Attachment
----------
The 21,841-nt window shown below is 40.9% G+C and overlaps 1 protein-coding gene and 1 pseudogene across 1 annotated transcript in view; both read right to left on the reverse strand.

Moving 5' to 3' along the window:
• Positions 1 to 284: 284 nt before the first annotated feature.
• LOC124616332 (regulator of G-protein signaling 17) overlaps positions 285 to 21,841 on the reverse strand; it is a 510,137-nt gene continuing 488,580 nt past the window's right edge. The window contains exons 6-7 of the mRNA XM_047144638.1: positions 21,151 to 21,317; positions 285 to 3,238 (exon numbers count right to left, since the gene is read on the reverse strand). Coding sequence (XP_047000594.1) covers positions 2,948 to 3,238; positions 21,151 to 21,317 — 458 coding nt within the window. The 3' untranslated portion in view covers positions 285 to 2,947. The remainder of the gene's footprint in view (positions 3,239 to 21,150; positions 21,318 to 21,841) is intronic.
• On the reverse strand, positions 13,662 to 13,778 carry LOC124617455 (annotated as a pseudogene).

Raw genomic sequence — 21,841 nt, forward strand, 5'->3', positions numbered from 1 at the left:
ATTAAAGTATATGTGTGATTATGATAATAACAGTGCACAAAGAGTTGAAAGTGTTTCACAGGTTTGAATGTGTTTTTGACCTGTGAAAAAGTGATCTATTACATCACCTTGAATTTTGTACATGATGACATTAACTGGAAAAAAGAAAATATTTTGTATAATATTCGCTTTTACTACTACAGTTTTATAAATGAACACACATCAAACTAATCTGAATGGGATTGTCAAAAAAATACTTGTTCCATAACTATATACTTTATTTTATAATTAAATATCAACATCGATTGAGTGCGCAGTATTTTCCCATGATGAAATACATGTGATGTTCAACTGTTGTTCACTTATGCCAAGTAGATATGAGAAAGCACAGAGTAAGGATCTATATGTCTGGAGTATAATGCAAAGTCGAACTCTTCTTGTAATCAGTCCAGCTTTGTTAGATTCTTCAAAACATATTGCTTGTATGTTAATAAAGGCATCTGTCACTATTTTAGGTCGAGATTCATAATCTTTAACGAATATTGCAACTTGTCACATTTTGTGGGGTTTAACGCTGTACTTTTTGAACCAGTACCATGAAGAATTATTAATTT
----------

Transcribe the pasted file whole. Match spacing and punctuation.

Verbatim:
The 21,841-nt window shown below is 40.9% G+C and overlaps 1 protein-coding gene and 1 pseudogene across 1 annotated transcript in view; both read right to left on the reverse strand.

Moving 5' to 3' along the window:
• Positions 1 to 284: 284 nt before the first annotated feature.
• LOC124616332 (regulator of G-protein signaling 17) overlaps positions 285 to 21,841 on the reverse strand; it is a 510,137-nt gene continuing 488,580 nt past the window's right edge. The window contains exons 6-7 of the mRNA XM_047144638.1: positions 21,151 to 21,317; positions 285 to 3,238 (exon numbers count right to left, since the gene is read on the reverse strand). Coding sequence (XP_047000594.1) covers positions 2,948 to 3,238; positions 21,151 to 21,317 — 458 coding nt within the window. The 3' untranslated portion in view covers positions 285 to 2,947. The remainder of the gene's footprint in view (positions 3,239 to 21,150; positions 21,318 to 21,841) is intronic.
• On the reverse strand, positions 13,662 to 13,778 carry LOC124617455 (annotated as a pseudogene).

Raw genomic sequence — 21,841 nt, forward strand, 5'->3', positions numbered from 1 at the left:
ATTAAAGTATATGTGTGATTATGATAATAACAGTGCACAAAGAGTTGAAAGTGTTTCACAGGTTTGAATGTGTTTTTGACCTGTGAAAAAGTGATCTATTACATCACCTTGAATTTTGTACATGATGACATTAACTGGAAAAAAGAAAATATTTTGTATAATATTCGCTTTTACTACTACAGTTTTATAAATGAACACACATCAAACTAATCTGAATGGGATTGTCAAAAAAATACTTGTTCCATAACTATATACTTTATTTTATAATTAAATATCAACATCGATTGAGTGCGCAGTATTTTCCCATGATGAAATACATGTGATGTTCAACTGTTGTTCACTTATGCCAAGTAGATATGAGAAAGCACAGAGTAAGGATCTATATGTCTGGAGTATAATGCAAAGTCGAACTCTTCTTGTAATCAGTCCAGCTTTGTTAGATTCTTCAAAACATATTGCTTGTATGTTAATAAAGGCATCTGTCACTATTTTAGGTCGAGATTCATAATCTTTAACGAATATTGCAACTTGTCACATTTTGTGGGGTTTAACGCTGTACTTTTTGAACCAGTACCATGAAGAATTATTAATTT